Maybe, just maybe they are dyslexic.

Sadly, many dyslexics go through life undetected. They’ve learnt to somehow find ways of avoiding situations which involve numbers and/or words and have endured endless frustration at the hand of parents, teachers, peers and themselves. Going back a little in time, before such learning difficulties were widely acknowledged, dyslexics were often Read more…

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Posted in Professional Development, Teaching Tips

top-pop-tips-730x730

As students return for lessons after the holidays, why not kick off 2016 with pop music? Surprising your students with some Coldplay along with Chopin–or any favorite tune from the past or the present–could strike just the right balance to keep things interesting during the long winter months ahead.

The beginning of a new year is always a good time to reflect on the past year and make some revisions for the months ahead.  Has your curriculum remained relatively the same and even become stagnant?  Could you better match the interests of potential and eager customers in your local area by revamping your curriculum and adding some hit tunes from Adele, The Piano Guys or Star Wars?

David Cutler, author of The Savvy Music Teacher, discovered from his extensive research that music teachers who generated substantial (successful) incomes were more likely to integrate three elements into their instruction compared to other teachers who did not. They include: improvisation, technology and multiple musical genres.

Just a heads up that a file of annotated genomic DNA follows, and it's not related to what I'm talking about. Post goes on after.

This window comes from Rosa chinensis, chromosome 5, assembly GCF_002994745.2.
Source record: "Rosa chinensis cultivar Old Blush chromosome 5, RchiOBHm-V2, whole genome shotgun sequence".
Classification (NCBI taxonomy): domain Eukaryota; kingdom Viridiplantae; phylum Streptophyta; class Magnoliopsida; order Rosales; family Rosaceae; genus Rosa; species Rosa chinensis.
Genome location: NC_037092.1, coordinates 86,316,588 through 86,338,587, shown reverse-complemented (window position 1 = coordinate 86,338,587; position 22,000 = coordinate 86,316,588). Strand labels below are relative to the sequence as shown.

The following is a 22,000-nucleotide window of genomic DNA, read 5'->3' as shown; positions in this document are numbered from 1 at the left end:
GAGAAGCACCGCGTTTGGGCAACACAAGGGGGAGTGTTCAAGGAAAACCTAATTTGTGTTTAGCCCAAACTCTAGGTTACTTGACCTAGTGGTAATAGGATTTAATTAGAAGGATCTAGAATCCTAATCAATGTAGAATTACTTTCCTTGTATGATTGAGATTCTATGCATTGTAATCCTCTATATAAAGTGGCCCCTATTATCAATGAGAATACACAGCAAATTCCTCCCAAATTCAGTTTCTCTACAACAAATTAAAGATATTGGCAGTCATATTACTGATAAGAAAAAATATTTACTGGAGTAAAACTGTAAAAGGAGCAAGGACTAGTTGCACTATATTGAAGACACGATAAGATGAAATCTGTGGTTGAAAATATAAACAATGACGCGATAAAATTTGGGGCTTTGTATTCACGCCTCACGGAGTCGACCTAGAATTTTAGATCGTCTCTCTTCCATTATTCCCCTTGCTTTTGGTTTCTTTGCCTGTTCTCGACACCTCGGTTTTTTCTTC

Need to spice up 2016? Considering a fresh approach? Ready to integrate more improvisation, technology and musical genres, ie, pop music in to your teaching? Then you will want to sign up for and attend the 88 Creative Keys Winter Webinar Webshop. Watch the video below for more details. Read more…

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Posted in Composing & Arranging, Music & Technology, Professional Development, Teaching Tips

creating arrangements1

As a child, I heard people play or sing songs with five or more verses—every verse the same dirge-like tempo, same key, same inflections… The intent of the songs deserved better. I wanted to arrange songs to reflect the message and engage the listener. Now I help my students create arrangements as well.

Start Simply

A very young student might play/sing only one note differently. It’s a start! Perhaps a vocal student has a two-verse song. She goes through the melody twice and ends. Ask her if she can think of a way to change the ending to have more impact. If she can’t think of anything, give an example and have her try it.

Play a repeated passage two ways: once identically and once with a change. Ask which version held his interest, or would keep an audience engaged.

Students singing together might start singing harmony by splitting to a third only on the final note. Starting simply might mean simply making them aware.

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Posted in Composing & Arranging, Performing

Reversing the learning process

There is a common presumption among music students that learning a piece of music is processed in this order:

1.  The mind tries to understand what’s going on through analysis, reading, listening to the teacher.
2.  The hands are told by the brain what to do so they can practice and learn their job.
3.  The ears serve as audience and judge to see how it comes out.

More and more, I have come to realize that this presumption only serves to frustrate students and slow them down.  For example, some students have trouble being asked to play a note if they do not understand why or how it fits into what they’re working on.  Others might go over a phrase of music several times successfully, and then look up and say that they don’t know how to play it.  A student may play several notes of a musical phrase and have their fingers poised correctly for the next note, but feel they can’t play it because they don’t “know” what comes next. Read more…

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Posted in Music & Technology, Performing, Practicing, Teaching Tips